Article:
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Spotlight 2006: January 12 – March 25, 2006<?xml:namespace prefix = o ns = "urn:schemas-microsoft-com:office:office" />

Conference: March 24 and 25, 2006

<?xml:namespace prefix = st1 ns = "urn:schemas-microsoft-com:office:smarttags" />Louisville will host the American Craft Council Southeast Conference with 13 of the nation’s leading craft professionals scheduled to be presenters of workshops throughout the conference, March 24 and 25, 2006. The Kentucky Museum of Art and Craft will be hosting the ACCSE Conference, as well as the Spotlight 2006 exhibition which will be on display from Thursday, January 12 through Saturday, March 25, 2006.

Judy Belcher, a West Virginian who is the president and one of the founding members of the Kanawha Polymer Clay Guild and a member of the National Polymer Clay Guild, will teach Millefiori: A Polymer Clay Basics Class.

Leslie Blackford, a Kentucky native who has been a polymer clay artist for over 10 years and whose work has been published in several books, will teach a class how to make beautiful stone masks from polymer clay and smooth river stones.

Fong Choo, a Louisvillian who is recognized for his miniature teapots and has received over major 40 awards including the Smithsonian Craft Show, the Philadelphia Museum of Art Craft Show, and the Washington Craft Show, will do a demonstration and hands-on workshop that explore everything from the teapot proportions and glazing, to networking, pricing and presentation of work.

Michael Davis, President, Cofounder, and Director of the National Basketry Organization, Inc. from Atlanta, will lead a workshop on creating sculptural baskets using the twining technique.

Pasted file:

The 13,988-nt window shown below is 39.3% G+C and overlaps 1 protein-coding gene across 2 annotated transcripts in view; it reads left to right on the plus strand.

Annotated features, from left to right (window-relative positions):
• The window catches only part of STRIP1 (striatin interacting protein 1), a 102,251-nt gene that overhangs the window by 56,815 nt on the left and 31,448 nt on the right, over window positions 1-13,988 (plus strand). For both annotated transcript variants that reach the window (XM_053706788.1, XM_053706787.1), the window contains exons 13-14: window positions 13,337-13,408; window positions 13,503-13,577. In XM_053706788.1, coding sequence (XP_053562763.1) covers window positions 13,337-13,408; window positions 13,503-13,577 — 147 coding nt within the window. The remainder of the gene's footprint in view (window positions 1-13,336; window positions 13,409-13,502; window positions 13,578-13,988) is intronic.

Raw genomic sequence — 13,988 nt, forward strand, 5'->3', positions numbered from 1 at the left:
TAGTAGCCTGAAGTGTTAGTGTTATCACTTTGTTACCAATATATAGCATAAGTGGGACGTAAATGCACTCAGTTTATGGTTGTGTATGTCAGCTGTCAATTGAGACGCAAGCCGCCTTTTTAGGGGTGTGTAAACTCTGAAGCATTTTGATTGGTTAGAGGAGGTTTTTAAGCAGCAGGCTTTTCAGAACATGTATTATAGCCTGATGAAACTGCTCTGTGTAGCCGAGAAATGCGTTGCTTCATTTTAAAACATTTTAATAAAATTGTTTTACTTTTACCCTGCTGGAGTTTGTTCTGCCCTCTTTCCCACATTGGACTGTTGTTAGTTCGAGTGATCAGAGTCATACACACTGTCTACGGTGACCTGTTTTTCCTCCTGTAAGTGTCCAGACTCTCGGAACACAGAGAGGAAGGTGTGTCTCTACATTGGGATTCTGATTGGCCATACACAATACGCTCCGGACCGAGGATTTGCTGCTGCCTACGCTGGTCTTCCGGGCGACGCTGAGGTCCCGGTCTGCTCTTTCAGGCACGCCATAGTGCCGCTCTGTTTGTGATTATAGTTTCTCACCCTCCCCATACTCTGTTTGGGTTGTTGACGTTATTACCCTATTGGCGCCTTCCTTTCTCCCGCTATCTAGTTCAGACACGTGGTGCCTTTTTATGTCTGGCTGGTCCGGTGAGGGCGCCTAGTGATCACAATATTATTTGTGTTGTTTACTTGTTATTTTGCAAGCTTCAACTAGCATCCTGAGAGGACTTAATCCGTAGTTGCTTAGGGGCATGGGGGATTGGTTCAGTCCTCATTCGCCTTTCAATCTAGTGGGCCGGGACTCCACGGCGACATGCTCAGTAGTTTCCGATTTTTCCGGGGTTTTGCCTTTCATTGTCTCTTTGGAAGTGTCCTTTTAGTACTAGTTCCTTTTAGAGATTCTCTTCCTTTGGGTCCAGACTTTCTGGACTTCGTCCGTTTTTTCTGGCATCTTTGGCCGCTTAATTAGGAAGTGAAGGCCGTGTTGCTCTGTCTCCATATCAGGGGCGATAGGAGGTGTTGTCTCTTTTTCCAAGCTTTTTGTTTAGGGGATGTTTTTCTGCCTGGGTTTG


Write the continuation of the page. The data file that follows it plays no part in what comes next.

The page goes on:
Jack Fifield, a Kentucky resident who has exhibited nationally and been a longstanding member of the American Association of Wood Turners and the Southern Highland Craft Guild, will teach a Fundamentals of Woodturning workshop, intended for beginners, with a goal of producing a small wood bowl.

Lori Flood, a textile artist who is lives in West Virginia and makes felt creations, will lead a felting class where the students will transform colorful wool fibers into three-dimensional items such as sculptural vessels, hats and handbags.

Craig Kaviar, an award winning and internationally known blacksmith who also owns Kaviar Forge Studio and Gallery in Louisville, will teach a Copper Repousse class for beginners interested in forging copper.

Carol LeBaron, professional artist, educator, and curator who has won several awards for her clamped wool and jacquard work, will teach Irresistible Resists with Acid Dye where participants will explore imagery using acid dyes on wool and silk.

Alice Ballard Munn, experienced professional clay who has worked in China and India and who has her work in the permanent collections of the many Museums including the Renwick Gallery of the Smithsonian American Art Museum (D.C.), will teach Creating Forms with a Relationship in which participants will make one or more groups of small forms in white earthware.

Paul Nelson, a Nashville native who uses blown and hot sculpting techniques to create one-of-a-kind objects in glass, will lead a workshop on glass slumping and fusing.

Mary Hallam Pearse, assistant professor of Jewelry/ Metalsmithing at the University of Georgia Athens, will teach a workshop on chainmaking where participants will learn the basics of chainmaking in order to create bracelets and neckpieces.

Brook White, an Owensboro native who studied with Stephen Powell and now owns Flame Run Studio and Gallery in Louisville, will lead a workshop on hot glass at his studio.

Jennifer Heller Zurick, a self-taught artist who has developed her own unique designs and personal style in creating willow bark baskets, will teach Black Willow Bark Baskets that will introduce weavers to black willow bark, an uncommonly used yet strong, flexible and beautiful fiber.

For more information or to register for any of these workshops, call (502) 589-0102 or visit www.kentuckyarts.org.

The Kentucky Arts Council, a state agency in the Commerce Cabinet has provided funding support for the ACCSE Craft Conference 2006 with state tax dollars and federal funding from the National Endowment for the Arts, which believes that a great nation deserves great art.

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